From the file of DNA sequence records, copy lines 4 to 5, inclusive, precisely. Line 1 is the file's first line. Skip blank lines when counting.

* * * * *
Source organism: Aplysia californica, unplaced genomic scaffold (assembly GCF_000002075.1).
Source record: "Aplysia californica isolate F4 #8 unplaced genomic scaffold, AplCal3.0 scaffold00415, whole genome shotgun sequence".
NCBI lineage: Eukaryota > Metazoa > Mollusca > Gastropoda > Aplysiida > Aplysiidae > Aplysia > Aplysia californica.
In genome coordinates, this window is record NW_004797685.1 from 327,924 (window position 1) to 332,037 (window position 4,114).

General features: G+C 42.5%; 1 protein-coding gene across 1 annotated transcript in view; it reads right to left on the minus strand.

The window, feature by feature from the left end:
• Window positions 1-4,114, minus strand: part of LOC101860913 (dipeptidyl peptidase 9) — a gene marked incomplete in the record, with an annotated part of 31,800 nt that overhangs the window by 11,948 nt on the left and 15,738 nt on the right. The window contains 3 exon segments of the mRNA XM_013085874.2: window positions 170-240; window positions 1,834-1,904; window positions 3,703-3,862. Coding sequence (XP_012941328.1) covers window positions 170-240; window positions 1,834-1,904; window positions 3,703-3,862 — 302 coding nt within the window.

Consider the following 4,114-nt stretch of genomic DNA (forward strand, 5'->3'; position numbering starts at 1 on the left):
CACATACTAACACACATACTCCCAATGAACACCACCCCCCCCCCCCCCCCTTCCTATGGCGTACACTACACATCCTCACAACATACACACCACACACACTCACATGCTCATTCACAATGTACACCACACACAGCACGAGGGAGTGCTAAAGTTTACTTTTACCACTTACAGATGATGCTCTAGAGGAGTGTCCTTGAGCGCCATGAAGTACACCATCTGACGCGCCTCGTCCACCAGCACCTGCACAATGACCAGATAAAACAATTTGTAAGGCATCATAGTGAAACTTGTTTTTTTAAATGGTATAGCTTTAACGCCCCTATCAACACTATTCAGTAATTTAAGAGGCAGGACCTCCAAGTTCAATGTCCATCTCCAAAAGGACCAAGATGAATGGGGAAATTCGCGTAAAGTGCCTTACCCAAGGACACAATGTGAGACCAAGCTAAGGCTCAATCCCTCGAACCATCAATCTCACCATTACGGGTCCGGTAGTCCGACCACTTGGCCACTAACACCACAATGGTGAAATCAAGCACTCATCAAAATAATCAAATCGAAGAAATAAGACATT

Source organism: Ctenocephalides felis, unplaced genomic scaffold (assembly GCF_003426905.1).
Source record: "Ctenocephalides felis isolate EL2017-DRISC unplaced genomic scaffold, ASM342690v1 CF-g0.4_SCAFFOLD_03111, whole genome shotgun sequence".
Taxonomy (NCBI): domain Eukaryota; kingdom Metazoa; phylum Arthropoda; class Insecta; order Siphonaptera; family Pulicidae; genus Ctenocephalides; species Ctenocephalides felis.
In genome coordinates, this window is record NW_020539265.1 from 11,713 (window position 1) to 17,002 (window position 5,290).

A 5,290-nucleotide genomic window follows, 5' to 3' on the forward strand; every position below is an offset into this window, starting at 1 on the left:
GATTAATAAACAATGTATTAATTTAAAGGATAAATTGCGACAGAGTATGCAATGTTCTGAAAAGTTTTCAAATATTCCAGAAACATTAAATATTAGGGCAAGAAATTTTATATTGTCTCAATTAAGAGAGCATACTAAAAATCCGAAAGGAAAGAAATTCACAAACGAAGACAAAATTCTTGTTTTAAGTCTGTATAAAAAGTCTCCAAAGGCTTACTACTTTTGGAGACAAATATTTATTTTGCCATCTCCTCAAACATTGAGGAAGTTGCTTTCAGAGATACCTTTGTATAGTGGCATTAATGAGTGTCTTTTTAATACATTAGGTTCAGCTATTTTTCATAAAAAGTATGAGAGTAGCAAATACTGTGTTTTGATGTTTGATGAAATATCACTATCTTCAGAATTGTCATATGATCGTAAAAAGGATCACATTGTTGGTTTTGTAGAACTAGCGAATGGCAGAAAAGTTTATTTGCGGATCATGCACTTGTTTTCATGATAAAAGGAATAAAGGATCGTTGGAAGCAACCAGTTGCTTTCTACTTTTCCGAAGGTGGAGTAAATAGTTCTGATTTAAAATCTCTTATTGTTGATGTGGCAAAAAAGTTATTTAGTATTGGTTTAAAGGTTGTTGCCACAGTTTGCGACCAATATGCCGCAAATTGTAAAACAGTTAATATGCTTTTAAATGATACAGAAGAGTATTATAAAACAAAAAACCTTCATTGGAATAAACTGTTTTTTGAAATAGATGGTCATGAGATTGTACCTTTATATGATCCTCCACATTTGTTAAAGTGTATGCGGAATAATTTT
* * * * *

In genome coordinates, this window is record NW_004797685.1 from 327,924 (window position 1) to 332,037 (window position 4,114).

General features: G+C 42.5%; 1 protein-coding gene across 1 annotated transcript in view; it reads right to left on the minus strand.